Looking only in my electronic inbox, I find several more attempts, by the sub-intellectual busybodies of today. One correspondent is selling “veganism.” He asks me to respond to multiple assertions that his dietary code is redemptive, and compatible with Catholicism. Another forwards an article from the poisonous Washington Post, asserting that Africa is transforming the Church, into a new “post-colonial” entity. At the current episcopal Summit we are told that we must take moral and spiritual instruction from the Amazon jungle tribes.

The truth in each argument has been inverted. A substitute has been inserted for the premiss of Christ; everything goes belly up from there.

Hold on fast to Christ, and to Mary, who points always to Him; hold on fast through the latest wild rides. Eventually each reckless vehicle will crash. Then another will come along to take its place, until it, too, crashes with all aboard. Again, we will be offered some eye-catching novelties. Those with some genuine learning will note, again, that we’ve seen it all before. We know how the next wild ride will end: also very badly. We know that all is not right with this world, and if our faith holds, or even when it is shaken, we can know what common sense is singing. “There is a crack, a crack, in everything; that’s how the light gets in.” Even Leonard Cohen got this.

The sound teaching of the Church, through the centuries, has been the constant teaching of Christ. It is often subject to misinterpretation, but never for long. The light gets through. All the garbage left by Power in our world, will be recycled. Men whose power seems irresistible one day, are themselves cleared away on another — whether or not we ever found a way to overthrow them. The fate of the Earth is not in human hands.

Joy, not despair, is at the heart of the Creation. “Fear not,” we are repeatedly told. All is well, all will be well, all manner of thing shall be well. Hold fast!

Or as I like to say in the colloquial: “Don’t let the bastards drive you out of the Church.”

How & when to apologize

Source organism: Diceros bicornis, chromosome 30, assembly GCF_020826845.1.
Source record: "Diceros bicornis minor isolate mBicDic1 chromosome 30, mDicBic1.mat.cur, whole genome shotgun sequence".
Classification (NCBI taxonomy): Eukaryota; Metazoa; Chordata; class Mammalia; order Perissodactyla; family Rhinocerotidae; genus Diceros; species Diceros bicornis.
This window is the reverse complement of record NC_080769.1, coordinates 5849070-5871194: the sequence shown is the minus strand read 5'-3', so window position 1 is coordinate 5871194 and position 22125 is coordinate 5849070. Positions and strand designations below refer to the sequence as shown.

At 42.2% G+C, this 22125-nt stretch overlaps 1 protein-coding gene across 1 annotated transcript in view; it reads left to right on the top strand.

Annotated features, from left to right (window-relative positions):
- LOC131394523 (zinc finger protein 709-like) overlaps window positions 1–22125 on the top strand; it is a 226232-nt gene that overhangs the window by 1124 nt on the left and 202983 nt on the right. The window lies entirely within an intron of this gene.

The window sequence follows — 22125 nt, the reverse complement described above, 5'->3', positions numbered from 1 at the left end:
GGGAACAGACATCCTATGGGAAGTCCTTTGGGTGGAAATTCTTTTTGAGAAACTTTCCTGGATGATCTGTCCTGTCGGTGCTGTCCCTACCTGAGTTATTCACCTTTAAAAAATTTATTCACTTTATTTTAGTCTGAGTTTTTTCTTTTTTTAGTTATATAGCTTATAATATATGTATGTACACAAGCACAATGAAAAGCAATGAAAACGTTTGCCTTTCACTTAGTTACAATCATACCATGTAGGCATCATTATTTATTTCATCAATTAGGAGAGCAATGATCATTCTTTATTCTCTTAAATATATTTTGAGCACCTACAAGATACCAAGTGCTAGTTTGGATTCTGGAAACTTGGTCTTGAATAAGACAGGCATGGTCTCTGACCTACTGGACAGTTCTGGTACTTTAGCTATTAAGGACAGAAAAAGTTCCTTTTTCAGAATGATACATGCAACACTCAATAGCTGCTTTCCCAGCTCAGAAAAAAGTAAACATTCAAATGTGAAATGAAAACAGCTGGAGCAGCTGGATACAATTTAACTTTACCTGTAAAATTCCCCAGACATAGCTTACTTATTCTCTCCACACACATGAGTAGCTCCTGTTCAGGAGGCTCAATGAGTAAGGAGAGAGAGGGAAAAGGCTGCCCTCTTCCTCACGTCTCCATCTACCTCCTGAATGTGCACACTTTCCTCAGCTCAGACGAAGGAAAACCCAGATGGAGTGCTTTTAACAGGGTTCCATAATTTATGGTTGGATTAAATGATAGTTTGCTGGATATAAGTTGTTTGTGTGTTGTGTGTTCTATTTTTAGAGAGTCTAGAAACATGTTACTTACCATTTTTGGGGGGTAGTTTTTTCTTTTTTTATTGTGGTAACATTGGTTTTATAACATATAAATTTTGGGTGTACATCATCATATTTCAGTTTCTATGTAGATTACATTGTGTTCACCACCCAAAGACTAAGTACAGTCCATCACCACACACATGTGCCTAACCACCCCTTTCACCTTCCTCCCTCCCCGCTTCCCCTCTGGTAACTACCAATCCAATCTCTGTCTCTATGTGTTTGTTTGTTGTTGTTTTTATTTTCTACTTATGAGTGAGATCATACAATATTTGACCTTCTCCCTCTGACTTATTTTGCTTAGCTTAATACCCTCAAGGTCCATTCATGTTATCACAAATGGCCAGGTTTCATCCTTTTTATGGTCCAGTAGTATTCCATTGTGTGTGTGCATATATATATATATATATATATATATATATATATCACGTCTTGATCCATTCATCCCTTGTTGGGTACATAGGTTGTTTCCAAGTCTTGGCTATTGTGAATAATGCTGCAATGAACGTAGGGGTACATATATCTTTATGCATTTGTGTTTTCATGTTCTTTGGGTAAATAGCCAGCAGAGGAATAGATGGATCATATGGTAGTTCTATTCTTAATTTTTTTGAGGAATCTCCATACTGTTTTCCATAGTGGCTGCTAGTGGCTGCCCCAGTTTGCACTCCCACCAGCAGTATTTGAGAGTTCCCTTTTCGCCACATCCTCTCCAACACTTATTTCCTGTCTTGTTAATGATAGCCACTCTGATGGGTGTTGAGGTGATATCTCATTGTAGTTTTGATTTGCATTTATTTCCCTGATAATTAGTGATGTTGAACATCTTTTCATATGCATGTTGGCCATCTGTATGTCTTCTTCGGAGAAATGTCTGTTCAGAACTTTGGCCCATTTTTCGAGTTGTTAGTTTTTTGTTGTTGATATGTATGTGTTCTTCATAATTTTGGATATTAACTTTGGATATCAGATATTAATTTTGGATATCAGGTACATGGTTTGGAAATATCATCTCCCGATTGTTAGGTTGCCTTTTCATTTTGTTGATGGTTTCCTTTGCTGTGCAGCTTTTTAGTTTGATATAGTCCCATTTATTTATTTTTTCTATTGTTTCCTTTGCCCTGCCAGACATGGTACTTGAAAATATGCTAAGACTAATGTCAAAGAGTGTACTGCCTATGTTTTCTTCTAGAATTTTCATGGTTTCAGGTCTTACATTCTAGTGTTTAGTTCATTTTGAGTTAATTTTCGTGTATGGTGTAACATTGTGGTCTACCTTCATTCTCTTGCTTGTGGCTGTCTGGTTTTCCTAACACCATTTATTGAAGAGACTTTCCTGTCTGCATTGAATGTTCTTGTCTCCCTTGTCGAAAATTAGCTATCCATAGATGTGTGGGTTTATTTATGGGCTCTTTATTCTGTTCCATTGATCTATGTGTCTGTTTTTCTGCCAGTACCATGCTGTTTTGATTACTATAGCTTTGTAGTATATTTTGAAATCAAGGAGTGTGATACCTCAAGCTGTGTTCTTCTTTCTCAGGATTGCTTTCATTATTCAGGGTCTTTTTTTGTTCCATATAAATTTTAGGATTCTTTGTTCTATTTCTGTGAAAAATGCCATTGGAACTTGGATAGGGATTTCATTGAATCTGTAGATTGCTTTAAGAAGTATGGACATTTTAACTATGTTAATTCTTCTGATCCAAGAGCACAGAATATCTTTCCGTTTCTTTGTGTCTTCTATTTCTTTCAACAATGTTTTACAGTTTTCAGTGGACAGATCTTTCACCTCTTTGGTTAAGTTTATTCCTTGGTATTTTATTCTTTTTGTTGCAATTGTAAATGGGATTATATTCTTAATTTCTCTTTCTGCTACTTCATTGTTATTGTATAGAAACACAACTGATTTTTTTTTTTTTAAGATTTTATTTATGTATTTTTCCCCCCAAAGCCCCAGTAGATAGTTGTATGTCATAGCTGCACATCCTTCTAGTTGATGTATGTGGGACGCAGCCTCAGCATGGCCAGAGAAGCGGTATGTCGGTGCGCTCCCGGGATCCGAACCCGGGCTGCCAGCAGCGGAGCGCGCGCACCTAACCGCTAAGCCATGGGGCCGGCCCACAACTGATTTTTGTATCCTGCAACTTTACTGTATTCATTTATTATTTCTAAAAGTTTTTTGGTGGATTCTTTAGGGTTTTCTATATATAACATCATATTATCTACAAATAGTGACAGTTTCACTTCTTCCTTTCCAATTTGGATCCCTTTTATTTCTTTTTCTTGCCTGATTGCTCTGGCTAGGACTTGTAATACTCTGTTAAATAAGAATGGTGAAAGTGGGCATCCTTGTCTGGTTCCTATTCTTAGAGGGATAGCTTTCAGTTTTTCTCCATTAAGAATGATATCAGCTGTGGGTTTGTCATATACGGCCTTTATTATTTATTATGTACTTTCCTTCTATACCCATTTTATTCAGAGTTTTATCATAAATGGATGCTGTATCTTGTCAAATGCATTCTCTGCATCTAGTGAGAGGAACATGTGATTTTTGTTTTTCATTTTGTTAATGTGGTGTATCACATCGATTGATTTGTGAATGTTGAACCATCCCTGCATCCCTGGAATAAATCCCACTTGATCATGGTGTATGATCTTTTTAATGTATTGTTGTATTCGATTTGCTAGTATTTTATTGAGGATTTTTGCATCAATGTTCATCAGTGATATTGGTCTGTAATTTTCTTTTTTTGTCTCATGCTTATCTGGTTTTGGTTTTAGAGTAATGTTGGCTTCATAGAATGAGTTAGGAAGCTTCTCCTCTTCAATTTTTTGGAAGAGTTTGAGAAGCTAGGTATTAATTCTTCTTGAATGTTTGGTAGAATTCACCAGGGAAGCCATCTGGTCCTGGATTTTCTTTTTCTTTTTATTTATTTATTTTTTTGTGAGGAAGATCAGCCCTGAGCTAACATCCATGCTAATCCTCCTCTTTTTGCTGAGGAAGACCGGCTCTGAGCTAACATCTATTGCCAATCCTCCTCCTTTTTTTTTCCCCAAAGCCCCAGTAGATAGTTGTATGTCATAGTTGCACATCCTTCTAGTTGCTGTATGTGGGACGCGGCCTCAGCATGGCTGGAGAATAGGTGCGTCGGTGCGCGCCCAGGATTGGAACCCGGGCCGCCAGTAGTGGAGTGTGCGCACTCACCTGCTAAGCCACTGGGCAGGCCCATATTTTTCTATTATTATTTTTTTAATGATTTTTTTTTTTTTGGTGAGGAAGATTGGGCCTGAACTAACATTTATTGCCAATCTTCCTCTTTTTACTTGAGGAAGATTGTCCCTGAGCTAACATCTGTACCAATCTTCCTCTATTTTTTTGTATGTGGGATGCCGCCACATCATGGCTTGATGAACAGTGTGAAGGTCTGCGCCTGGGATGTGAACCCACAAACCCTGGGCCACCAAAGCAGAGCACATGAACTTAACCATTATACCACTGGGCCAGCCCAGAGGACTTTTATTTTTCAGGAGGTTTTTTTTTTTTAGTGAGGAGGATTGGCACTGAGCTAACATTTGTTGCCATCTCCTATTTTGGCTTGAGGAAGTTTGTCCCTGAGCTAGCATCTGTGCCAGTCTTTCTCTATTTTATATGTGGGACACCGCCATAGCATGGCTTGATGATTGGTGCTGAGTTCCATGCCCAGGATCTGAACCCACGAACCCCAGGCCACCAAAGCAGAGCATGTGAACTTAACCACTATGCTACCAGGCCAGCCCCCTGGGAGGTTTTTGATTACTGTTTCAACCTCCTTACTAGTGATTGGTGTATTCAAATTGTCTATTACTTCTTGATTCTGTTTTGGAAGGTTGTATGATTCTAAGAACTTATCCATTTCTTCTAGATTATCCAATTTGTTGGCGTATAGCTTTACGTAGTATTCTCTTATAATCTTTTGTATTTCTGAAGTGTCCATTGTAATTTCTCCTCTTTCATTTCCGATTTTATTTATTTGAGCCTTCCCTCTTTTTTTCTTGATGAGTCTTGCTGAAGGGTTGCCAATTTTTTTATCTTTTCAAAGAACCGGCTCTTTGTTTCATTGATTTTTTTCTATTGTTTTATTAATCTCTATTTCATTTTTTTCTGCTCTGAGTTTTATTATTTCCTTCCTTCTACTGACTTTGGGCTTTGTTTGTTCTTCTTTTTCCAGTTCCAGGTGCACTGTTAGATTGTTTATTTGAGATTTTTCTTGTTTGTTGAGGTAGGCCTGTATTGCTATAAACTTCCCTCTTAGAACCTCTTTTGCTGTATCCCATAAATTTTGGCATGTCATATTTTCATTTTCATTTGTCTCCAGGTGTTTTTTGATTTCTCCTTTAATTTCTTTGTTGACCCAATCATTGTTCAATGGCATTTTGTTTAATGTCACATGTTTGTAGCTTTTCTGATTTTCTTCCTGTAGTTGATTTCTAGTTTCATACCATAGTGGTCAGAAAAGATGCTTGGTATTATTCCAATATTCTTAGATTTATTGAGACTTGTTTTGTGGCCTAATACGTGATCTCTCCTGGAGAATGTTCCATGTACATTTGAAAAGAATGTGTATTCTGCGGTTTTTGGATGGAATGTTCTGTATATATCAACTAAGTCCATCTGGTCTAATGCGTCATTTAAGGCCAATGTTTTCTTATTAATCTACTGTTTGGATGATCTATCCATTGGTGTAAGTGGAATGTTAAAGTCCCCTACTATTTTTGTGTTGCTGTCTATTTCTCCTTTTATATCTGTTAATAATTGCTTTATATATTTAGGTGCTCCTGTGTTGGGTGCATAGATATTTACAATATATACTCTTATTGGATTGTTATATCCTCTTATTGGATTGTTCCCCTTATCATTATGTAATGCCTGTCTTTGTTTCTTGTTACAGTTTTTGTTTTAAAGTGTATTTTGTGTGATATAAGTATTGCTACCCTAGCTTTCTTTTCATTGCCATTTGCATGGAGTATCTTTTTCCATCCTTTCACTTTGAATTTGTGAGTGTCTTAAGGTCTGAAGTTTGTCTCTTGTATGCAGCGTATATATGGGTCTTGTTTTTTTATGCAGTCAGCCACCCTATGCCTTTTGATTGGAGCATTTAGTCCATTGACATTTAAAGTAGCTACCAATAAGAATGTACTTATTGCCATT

We are very proud, up here in Greater Parkdale at the moment, for one of ours with a name from Transylvania has won some big tennis championship in the Natted States Merica, defeating some long-time ladies’ tennis champion. I’d heard of the latter, Serena Williams. Her victorious challenger, Bianca Andreescu, I had to look up in the Wicked Paedia. From this I learnt that she is still a teenager.

I don’t follow tennis myself, never did, and only played under duress. (Whipped every set.) The last time was nearly forty years ago, I believe. On this I stake my claim to journalistic expertise. (I assume we are discussing lawn tennis, with all the players dressed appropriately.)

Beating “Serena” would be difficult, I suppose, even for a boy. But apologizing to her numerous, disappointed fans after the match, for having won it, was Miss Andreescu’s peculiarly Canadian innovation.

We do several things up here, which the world finds eccentric. For instance, should one of our drunks collide with a lamp post, he may ask it to excuse him. And according to one of my American visitors, some years ago, if a Canadian pedestrian were bisected by a car, the still-animate top half of him might pull itself up to the driver’s window and exclaim, “Watch where you’re goin’, eh?”

(The kill rate for pedestrians in Toronto is, I have noticed, quite high. But we can always apologize to the corpses.)

My Chief Texas Correspondent, who alerted me to the result of the Natted States Open, tells me that humility is against the law in the Lone Star State. Compare Canada, where everything is against the law, and the citizens are encouraged to rat one another out, because the bureaucrats can’t keep up with the surveillance cameras.

Do I exaggerate? Probably. As I’ve been reminded by several of my Canadian readers, even one in Alberta, exaggeration is against the law in Canada. I try to keep it within tennis-court bounds.